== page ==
And Americans are already struggling to keep the institution of marriage vital anyway, she says, so why let gays suck more life out of it?

"Marriage must, if the word is to retain its meaning, be only between one man and one woman. For as critics on both sides of the debate acknowledge, we're having a hard time upholding the integrity of marriage among the heterosexual population. At this moment, we ought to be reinvesting marriage with the honor it once commanded, not bleeding it of substance."

Republican presidents don't like to multitask
Though obesity is one of the most serious health threats Americans now face, James Taranto, editor of the Wall Street Journal's Opinion Journal, heckles Democratic presidential hopeful Joe Lieberman for taking up the issue. While Lieberman recently criticized President Bush for overlooking the dangers of America's corporate-driven junk food juggernaut, Taranto says the president deserves a pass because his hands are already full.

"Sounding less like a presidential candidate than something of the Onion, [a politically satirical Web magazine], Sen. Joe Lieberman is waging war on Big Food. 'Parents today are being forced to contend with a new threat -- big food companies targeting junk food at children,' the New York Sun quotes Lieberman as saying. 'We cannot raise strong and healthy children if the best efforts of good parents all across America are being consistently undercut by corporations looking to profit by spreading bad behavior.'

"The Sun adds that Lieberman 'criticized President Bush, saying he had "dropped the ball" on the issue.' It seems minor matters like fighting al-Qaida and Saddam Hussein have distracted the president from what's really important, namely the battle of the bulge."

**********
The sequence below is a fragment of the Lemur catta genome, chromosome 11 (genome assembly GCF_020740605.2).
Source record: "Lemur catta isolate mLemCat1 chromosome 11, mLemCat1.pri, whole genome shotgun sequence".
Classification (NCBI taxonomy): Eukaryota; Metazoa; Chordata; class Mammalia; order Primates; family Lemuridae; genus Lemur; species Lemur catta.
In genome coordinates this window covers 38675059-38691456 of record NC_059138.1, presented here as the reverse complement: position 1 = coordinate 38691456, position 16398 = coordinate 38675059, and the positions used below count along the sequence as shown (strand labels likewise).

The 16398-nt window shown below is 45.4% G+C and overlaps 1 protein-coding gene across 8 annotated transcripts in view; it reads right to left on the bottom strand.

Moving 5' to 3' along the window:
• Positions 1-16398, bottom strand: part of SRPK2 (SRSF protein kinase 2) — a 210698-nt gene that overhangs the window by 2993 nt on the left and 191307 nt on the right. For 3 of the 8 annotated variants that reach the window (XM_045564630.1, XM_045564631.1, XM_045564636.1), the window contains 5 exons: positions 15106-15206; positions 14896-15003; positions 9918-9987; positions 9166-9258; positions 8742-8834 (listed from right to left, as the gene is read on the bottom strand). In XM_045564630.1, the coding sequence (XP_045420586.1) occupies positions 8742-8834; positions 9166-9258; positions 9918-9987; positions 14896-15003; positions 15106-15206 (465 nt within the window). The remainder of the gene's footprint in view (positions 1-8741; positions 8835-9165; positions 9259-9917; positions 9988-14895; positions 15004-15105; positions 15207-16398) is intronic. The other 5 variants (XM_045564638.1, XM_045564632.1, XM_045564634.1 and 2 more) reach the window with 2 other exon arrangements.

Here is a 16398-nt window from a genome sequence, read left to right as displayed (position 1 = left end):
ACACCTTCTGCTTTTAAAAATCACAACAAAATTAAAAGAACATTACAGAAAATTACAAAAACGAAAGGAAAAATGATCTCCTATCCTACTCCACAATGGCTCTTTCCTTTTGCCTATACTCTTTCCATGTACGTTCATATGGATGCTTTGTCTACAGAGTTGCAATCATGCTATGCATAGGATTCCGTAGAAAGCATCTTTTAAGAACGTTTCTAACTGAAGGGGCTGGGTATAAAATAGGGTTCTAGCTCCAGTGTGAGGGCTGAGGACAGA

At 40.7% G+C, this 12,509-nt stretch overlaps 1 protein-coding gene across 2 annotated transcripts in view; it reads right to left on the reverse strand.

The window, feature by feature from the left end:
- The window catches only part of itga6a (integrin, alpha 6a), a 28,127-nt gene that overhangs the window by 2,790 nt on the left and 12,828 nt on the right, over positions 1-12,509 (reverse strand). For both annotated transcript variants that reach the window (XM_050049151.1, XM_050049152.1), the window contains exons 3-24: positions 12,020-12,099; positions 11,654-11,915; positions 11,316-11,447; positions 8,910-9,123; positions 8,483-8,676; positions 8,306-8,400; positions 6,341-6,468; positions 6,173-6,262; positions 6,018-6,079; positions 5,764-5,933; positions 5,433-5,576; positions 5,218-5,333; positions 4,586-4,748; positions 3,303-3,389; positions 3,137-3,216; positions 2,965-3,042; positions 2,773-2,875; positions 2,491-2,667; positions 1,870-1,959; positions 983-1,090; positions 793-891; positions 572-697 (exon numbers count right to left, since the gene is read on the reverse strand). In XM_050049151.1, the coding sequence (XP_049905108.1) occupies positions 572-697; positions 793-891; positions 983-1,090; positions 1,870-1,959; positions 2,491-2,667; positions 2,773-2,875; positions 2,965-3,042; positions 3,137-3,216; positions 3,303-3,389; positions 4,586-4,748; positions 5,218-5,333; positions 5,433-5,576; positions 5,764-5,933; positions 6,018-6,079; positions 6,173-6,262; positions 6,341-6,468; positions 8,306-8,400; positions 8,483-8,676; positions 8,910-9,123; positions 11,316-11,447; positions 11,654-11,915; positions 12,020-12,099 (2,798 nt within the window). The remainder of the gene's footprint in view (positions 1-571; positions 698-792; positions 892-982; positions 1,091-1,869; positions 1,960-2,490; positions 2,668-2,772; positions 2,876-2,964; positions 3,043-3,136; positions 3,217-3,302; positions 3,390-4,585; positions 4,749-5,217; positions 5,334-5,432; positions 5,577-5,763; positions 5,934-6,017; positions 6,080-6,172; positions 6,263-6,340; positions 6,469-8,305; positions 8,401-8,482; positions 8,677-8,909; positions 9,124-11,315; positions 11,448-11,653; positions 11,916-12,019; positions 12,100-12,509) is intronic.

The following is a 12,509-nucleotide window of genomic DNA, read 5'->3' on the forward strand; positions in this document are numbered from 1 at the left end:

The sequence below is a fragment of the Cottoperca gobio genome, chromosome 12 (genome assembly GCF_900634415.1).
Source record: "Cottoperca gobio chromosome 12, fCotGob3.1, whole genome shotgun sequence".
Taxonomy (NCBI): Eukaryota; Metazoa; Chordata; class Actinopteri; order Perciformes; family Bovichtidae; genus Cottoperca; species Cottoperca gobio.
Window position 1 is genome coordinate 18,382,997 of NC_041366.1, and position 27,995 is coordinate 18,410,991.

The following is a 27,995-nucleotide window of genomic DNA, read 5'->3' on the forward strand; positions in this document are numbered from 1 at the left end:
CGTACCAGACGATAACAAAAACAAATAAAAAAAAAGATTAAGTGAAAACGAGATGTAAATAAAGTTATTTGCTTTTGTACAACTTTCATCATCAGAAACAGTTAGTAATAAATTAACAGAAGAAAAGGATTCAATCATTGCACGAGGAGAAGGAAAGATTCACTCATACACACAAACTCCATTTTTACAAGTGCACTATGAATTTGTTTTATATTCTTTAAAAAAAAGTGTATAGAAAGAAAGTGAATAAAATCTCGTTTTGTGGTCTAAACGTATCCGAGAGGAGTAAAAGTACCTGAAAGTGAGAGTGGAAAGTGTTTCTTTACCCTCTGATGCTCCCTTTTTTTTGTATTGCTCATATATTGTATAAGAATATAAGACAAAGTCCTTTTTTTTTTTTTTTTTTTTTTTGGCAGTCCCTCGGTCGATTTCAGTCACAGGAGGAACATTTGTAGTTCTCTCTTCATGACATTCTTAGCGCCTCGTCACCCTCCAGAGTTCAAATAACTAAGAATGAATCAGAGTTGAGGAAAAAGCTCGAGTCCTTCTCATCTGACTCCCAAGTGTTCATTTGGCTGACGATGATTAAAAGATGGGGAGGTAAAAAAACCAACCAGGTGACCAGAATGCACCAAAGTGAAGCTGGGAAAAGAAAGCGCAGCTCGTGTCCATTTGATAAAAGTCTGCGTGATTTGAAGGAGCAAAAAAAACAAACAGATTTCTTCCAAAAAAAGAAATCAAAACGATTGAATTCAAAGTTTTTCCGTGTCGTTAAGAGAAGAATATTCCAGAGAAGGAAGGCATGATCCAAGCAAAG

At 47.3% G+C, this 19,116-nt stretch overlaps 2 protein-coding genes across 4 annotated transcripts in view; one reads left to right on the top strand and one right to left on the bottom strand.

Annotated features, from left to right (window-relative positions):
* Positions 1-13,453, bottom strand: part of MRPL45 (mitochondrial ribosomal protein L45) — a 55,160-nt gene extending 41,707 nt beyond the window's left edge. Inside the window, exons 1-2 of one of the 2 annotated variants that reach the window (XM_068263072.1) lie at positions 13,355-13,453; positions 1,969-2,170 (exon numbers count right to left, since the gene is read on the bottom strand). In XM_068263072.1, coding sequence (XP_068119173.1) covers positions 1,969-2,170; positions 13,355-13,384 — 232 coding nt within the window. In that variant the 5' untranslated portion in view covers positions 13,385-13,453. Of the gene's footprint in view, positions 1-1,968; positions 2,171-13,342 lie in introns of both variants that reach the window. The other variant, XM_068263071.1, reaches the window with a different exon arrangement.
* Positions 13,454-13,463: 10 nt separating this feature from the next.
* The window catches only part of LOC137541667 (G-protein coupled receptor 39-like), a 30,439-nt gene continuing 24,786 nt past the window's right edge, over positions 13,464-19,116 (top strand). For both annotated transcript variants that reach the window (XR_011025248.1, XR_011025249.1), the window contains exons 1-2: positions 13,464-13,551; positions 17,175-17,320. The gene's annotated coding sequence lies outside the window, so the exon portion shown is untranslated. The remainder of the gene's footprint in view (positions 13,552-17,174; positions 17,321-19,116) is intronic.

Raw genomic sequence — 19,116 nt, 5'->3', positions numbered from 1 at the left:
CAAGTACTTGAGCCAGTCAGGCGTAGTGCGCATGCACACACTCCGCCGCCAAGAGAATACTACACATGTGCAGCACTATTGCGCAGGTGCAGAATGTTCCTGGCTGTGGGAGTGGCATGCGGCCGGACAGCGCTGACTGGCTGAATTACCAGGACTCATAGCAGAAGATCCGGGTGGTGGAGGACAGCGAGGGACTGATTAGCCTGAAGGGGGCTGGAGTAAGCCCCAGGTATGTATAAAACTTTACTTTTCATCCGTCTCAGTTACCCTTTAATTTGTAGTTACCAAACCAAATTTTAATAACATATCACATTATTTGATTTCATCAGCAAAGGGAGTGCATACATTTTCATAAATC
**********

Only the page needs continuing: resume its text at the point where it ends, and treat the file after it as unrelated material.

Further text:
Using the same batty logic as Taranto, New York Post contributor Deroy Murdock is defending Ronald Reagan's record on the AIDS epidemic in America during the 1980s. Perhaps HBO's high-profile production of Tony Kushner's "Angels in America" and the recent controversy over the CBS movie "The Reagans" compelled Murdock to explain why the former president didn't do more to stop the deadly disease: Apparently Reagan, too, was a little too busy to handle an urgent national health crisis.

"Could Reagan have said and done more about AIDS? Surely, and he might have done so absent the urgent need to revive America's moribund economy and defeat Soviet Communism. But the notion that Ronald Reagan did nothing, or worse, about AIDS and hated gays, to boot, is a tired, left-wing lie about an American legend."

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Read more of "Right Hook," Salon's weekly roundup of conservative commentary and analysis here.

Mark Follman

Mark Follman is Salon's deputy news editor. Read his other articles here.

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2004 Elections Fox News George W. Bush Iraq War Newt Gingrich